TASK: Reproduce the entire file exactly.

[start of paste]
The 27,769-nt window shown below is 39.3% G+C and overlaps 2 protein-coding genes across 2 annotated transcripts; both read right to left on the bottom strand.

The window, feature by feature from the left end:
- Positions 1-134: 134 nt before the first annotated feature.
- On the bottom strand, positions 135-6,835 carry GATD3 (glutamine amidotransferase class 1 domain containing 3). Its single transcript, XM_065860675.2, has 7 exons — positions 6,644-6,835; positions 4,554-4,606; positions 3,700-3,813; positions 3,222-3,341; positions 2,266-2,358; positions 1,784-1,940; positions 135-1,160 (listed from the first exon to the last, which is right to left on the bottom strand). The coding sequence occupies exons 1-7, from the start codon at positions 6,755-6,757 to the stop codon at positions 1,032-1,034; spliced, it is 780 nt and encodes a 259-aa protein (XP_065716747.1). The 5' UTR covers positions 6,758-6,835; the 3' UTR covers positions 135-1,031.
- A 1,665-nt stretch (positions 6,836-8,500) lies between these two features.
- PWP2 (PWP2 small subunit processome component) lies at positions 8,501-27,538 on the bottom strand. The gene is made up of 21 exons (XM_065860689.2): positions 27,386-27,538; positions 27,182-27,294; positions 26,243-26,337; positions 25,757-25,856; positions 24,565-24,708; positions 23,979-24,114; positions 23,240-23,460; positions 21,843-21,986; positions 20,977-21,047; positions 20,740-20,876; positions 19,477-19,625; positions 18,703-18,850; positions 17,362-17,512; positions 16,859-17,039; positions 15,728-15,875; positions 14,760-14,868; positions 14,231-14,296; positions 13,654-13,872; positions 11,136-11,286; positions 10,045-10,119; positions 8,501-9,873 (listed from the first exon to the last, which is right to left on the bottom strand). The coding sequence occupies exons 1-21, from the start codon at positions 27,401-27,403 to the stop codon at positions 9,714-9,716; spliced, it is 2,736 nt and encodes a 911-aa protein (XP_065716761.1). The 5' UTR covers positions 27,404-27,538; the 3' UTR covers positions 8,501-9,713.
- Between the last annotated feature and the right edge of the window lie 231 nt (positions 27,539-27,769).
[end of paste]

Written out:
The 27,769-nt window shown below is 39.3% G+C and overlaps 2 protein-coding genes across 2 annotated transcripts; both read right to left on the bottom strand.

The window, feature by feature from the left end:
- Positions 1-134: 134 nt before the first annotated feature.
- On the bottom strand, positions 135-6,835 carry GATD3 (glutamine amidotransferase class 1 domain containing 3). Its single transcript, XM_065860675.2, has 7 exons — positions 6,644-6,835; positions 4,554-4,606; positions 3,700-3,813; positions 3,222-3,341; positions 2,266-2,358; positions 1,784-1,940; positions 135-1,160 (listed from the first exon to the last, which is right to left on the bottom strand). The coding sequence occupies exons 1-7, from the start codon at positions 6,755-6,757 to the stop codon at positions 1,032-1,034; spliced, it is 780 nt and encodes a 259-aa protein (XP_065716747.1). The 5' UTR covers positions 6,758-6,835; the 3' UTR covers positions 135-1,031.
- A 1,665-nt stretch (positions 6,836-8,500) lies between these two features.
- PWP2 (PWP2 small subunit processome component) lies at positions 8,501-27,538 on the bottom strand. The gene is made up of 21 exons (XM_065860689.2): positions 27,386-27,538; positions 27,182-27,294; positions 26,243-26,337; positions 25,757-25,856; positions 24,565-24,708; positions 23,979-24,114; positions 23,240-23,460; positions 21,843-21,986; positions 20,977-21,047; positions 20,740-20,876; positions 19,477-19,625; positions 18,703-18,850; positions 17,362-17,512; positions 16,859-17,039; positions 15,728-15,875; positions 14,760-14,868; positions 14,231-14,296; positions 13,654-13,872; positions 11,136-11,286; positions 10,045-10,119; positions 8,501-9,873 (listed from the first exon to the last, which is right to left on the bottom strand). The coding sequence occupies exons 1-21, from the start codon at positions 27,401-27,403 to the stop codon at positions 9,714-9,716; spliced, it is 2,736 nt and encodes a 911-aa protein (XP_065716761.1). The 5' UTR covers positions 27,404-27,538; the 3' UTR covers positions 8,501-9,713.
- Between the last annotated feature and the right edge of the window lie 231 nt (positions 27,539-27,769).